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https://www.youtube.com/watch?v=2Ib4zdBE36U

Texas prosecutor Mike Snipes crossed the Thin Blue Line in the case of killer cop Roy Oliver on Monday, explaining to a Dallas jury why they should convict Oliver of murder.

The jury decided Oliver, who we wrote about in May, was guilty, sentencing him to 15 years in prison Wednesday for shooting and killing 15-year-old Jordan Edwards as he was leaving a party last April riding in the passenger with his brother Kevon.

Initially, for three days after Oliver murdered Edwards, Oliver along Balch Springs police attempted to cover up for the teen’s death and continued to lie about the events that led up to it.

Balch Springs Police Chief Jonathan Haber initially said it was necessary to shoot Jordan because Kevon, 16, was backing his car in which Jordan was riding aggressively towards officer Oliver.

But that was a lie.

Video footage from Oliver’s body cam revealed the car full of five teens was actually driving away from Oliver, who spent two tours in Iraq, before fatally shooting Edwards in the side of the head though the passenger side window.

During closing arguments Dallas first assistant district attorney Mike Snipes repeatedly crossed the proverbial Thin Blue Line, explaining why the jury ought to find Oliver guilty of murder.

“I’ve got a million police officer friends. I told ’em all. This case here doesn’t hurt you guys. It helps you. It helps you because now the public knows they can trust you to do the right thing.”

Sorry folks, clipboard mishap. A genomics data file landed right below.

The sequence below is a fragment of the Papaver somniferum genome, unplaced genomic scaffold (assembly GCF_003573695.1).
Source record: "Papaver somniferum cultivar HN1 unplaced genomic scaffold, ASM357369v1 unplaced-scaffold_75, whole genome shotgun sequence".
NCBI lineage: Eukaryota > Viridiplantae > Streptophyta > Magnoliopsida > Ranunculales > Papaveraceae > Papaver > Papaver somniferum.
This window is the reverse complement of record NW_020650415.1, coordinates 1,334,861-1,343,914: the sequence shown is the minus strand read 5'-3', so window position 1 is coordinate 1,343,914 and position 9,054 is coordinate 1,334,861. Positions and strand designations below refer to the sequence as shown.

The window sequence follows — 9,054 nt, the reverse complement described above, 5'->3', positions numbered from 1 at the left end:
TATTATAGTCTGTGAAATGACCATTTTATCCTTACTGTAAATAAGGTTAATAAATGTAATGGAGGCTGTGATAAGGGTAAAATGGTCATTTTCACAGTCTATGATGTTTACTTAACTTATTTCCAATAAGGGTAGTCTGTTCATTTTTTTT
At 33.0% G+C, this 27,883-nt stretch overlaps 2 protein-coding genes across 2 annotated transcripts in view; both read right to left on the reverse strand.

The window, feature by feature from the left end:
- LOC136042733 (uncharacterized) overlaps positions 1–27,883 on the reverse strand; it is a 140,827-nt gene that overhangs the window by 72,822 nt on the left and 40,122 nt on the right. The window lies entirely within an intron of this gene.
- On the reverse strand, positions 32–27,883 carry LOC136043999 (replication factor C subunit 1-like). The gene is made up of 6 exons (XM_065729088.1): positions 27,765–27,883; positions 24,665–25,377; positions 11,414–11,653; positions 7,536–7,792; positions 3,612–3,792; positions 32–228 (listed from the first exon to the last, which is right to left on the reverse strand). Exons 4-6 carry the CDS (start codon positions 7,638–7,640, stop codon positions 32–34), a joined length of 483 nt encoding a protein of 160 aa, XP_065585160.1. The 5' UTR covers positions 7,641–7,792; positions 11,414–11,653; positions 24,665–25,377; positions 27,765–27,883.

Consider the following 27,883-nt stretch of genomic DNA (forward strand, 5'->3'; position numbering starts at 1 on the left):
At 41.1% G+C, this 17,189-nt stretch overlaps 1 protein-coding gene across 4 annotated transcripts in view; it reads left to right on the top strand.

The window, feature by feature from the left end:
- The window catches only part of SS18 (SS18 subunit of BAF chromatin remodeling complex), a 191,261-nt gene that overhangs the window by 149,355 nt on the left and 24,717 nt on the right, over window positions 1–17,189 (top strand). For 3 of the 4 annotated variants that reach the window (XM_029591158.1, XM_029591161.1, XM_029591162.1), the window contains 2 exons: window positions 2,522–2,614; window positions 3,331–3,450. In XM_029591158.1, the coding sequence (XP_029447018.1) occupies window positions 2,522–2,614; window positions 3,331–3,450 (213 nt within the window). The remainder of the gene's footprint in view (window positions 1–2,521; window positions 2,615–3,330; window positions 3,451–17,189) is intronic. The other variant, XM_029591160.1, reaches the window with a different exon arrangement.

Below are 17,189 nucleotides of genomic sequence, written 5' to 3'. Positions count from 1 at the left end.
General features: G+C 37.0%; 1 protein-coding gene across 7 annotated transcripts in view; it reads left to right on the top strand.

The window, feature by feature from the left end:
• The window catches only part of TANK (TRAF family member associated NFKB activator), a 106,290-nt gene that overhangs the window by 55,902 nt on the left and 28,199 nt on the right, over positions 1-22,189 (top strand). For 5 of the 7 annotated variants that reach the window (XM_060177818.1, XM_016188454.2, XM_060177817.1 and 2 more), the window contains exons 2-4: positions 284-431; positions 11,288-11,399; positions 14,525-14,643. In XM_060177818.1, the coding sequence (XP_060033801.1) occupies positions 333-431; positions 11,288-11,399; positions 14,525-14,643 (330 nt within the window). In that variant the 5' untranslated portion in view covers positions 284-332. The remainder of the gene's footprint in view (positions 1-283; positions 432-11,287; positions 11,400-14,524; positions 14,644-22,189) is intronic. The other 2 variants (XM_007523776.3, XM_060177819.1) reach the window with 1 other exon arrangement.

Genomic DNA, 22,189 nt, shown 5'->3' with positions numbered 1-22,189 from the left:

“Unlike what he did,” Snipes told the jury, pointing to Oliver.

“So don’t you worry about that. We’ll continue to work with police officers. We love ’em. But not when they do what he did that night.”

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Snipes presented video of the shooting to the jurors frame by frame and argued that when Oliver fired his AR-15 five times in .93 seconds, he stole an innocent teenager’s life.

“He shot five times into the night. But for the grace of God, these three kids might have been dead too,” Snipes insisted to the jury.

“Think about that for a second.”

“You took that away from him. You murdered him. It could have been five murders,” Snipes said pointing at Oliver again.

“Ladies and gentlemen, the law and the evidence in this case is a verdict of guilty on all three counts.”

Now, years of debate about whether or not body cams will help solve the epidemic of police abuse in the U.S., the family of Jordan Edwards thanks the jury for their verdict.

“So many times, that you seen on TV, that this has happened. And nothing ever happens. Nothing ever happens. It’s like it happens and they’re justified and police just walk away and don’t have to give an account for anything,” Jordan Edward’s stepmother Chermaine Edwards told the jury after their verdict.

“And I’m forever grateful that y’all seen in it your hearts to see that is was wrong. And I’m thankful. Because for one, it doesn’t bring Jordan back. But we have some kind of closure.”

Oliver’s jury — that consisted of 10 women, half of whom were black or Hispanic, and two white men — decided his actions weren’t justified.